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The costs of economic growth  

 

·        Inequality of income - growth rarely delivers its benefits evenly. It often rewards the strong, but gives little to the economically weak. This will widen the income distribution in the economy.   Typically seen in Brazil, where the rich minority earn the vast majority of the national income.  More growth has seen the rich get richer and the poor get poorer!

·        Pollution (and other negative externalities) - the drive for increased output tends to put more and more pressure on the environment and the result will often be increased pollution. This may be water or air pollution, but growth also creates significantly increased noise pollution. Traffic growth and increased congestion are prime examples of this.  These negative externalities mean that firms will overproduce goods and services, because the private optimum is greater than the social optimum.

·        Loss of non-renewable resources - the more we want to produce, the more resources we need to do that. The faster we use these resources, the less time they will last, and eventually the more expensive they will be to obtain.

·        Loss of land - increased output puts further pressure on the available land. This may gradually erode the available countryside.  E.g. the Masai in Kenya have been banned from their native land in the Masai Mara, which has now become a famous tourist destination as a result of the desire for economic growth.

·        Lifestyle and cultural changes - the push for growth has in many areas put a great deal of pressure on individuals. This may have costs in terms of family and community life.  E.g. in Indonesia the women are being taken out of their homes so that they can work for local factories and firms, thus removing the role of the ‘housewife’.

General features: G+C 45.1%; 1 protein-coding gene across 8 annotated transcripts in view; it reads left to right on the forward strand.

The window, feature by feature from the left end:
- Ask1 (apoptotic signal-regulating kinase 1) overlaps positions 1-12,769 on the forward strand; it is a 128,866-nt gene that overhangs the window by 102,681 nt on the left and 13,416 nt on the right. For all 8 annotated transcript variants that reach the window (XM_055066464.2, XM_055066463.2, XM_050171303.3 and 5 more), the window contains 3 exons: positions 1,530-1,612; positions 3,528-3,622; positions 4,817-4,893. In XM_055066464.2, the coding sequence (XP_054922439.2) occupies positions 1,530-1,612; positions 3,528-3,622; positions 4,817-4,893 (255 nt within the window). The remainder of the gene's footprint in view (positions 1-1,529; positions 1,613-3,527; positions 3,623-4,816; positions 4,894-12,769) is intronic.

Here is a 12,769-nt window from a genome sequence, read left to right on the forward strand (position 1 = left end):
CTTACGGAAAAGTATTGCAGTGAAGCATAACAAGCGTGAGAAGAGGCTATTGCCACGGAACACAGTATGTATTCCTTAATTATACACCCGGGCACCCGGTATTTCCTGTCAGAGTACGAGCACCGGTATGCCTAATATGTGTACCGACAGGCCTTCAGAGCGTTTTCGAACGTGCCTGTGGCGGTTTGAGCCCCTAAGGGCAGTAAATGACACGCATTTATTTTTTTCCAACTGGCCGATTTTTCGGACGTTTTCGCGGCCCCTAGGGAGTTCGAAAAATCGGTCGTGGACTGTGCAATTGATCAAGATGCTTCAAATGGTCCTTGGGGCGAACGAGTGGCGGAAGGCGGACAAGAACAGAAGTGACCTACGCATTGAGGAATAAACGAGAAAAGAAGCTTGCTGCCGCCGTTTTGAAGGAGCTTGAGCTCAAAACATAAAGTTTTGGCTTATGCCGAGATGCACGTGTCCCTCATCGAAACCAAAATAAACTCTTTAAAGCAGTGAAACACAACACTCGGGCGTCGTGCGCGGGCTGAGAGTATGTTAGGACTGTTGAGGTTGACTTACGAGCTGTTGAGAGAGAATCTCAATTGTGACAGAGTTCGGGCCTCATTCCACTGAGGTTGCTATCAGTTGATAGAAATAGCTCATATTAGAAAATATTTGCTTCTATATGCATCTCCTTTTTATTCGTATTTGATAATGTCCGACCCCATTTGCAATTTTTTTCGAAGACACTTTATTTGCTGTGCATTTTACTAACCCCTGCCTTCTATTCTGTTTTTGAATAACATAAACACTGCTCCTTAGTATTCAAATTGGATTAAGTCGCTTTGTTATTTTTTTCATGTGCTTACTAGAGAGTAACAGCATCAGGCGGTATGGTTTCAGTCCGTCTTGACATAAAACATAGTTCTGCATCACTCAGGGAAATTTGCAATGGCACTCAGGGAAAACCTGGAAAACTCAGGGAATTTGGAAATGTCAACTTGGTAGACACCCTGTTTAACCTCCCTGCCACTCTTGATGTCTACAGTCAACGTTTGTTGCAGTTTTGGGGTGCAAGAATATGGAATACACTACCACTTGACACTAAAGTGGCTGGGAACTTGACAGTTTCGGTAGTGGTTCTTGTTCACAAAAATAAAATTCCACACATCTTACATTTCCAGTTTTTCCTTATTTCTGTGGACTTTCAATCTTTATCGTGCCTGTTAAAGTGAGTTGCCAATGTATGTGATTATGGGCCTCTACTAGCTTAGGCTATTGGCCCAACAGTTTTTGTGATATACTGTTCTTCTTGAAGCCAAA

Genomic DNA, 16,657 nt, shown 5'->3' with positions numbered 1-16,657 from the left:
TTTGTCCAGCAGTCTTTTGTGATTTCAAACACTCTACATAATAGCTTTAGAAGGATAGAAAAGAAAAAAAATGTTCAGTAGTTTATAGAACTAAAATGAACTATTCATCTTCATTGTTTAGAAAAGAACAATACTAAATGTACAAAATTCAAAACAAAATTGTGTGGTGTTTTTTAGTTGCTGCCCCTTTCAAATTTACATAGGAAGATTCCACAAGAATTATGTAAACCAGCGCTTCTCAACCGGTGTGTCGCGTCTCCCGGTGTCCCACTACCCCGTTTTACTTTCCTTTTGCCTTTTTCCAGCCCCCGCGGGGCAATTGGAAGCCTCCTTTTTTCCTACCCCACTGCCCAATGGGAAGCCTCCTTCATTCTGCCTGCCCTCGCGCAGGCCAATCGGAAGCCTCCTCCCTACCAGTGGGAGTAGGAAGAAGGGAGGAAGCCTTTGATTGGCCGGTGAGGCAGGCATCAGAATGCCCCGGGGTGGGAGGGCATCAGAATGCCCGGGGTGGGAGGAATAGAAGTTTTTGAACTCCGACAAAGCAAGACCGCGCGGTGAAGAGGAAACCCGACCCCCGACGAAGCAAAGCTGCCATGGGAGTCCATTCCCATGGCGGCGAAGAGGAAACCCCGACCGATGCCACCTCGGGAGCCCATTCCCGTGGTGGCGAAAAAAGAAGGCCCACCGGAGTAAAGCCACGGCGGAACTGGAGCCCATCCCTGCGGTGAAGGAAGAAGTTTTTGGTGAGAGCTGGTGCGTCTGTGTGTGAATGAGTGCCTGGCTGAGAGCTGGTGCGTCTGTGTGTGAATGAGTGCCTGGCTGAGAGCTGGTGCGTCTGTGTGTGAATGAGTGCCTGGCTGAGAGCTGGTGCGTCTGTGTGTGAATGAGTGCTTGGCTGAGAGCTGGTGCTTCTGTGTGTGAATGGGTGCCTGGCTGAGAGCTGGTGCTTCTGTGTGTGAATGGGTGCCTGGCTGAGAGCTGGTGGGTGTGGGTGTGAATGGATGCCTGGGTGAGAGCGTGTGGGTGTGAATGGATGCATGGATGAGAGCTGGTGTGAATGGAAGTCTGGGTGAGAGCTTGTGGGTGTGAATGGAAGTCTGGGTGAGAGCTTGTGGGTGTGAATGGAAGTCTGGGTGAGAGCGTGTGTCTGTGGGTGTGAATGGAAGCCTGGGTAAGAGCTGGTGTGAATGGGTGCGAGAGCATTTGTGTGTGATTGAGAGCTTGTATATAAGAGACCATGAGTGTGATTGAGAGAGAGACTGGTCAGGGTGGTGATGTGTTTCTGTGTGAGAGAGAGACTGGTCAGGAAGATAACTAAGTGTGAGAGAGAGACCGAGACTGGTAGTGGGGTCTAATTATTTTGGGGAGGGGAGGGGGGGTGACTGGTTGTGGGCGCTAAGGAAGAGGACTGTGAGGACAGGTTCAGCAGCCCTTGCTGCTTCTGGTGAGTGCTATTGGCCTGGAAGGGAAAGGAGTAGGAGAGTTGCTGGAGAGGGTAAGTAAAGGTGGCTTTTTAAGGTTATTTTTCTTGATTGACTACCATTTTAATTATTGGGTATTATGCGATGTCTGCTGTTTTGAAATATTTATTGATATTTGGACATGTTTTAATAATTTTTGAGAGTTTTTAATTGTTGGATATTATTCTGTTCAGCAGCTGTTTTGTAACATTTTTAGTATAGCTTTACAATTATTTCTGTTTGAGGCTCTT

·        Inflationary pressures - an increase in the national income of a country may result from a shift of the AD curve outwards, which will cause the price level to rise and thus inflation.

·        Local Unemployment – foreign investors may bring about strong competition against domestic firms by offering cheaper goods and services, thus driving local firms out of business.  Also investors may bring their own skilled employment from abroad, and thus the land occupied by the foreign firm cannot be used to employ locals.  Unemployment in certain areas will mean that some structural adjustment policies will be required.

·        Growth of shanty towns – these will develop as more and more people see the ‘bright lights’ of the city and leave all their possessions back in their rural villages, to find no jobs/housing, and thus shanty towns develop, e.g. outside Rio de Janeiro.

·        Balance of payments deficit – as more investors choose to build firms in the developing country more capital goods will be required to be imported, and thus as imports exceed exports, a deficit builds up.

  • Strain on infrastructure – as more businesses invest in the country more vehicles will travel on the roads and a better distribution of water and electricity will be required, and thus if the infrastructure is weak, significant improvements (expensive) will be required.

 

 

 

E-mail Steve Margetts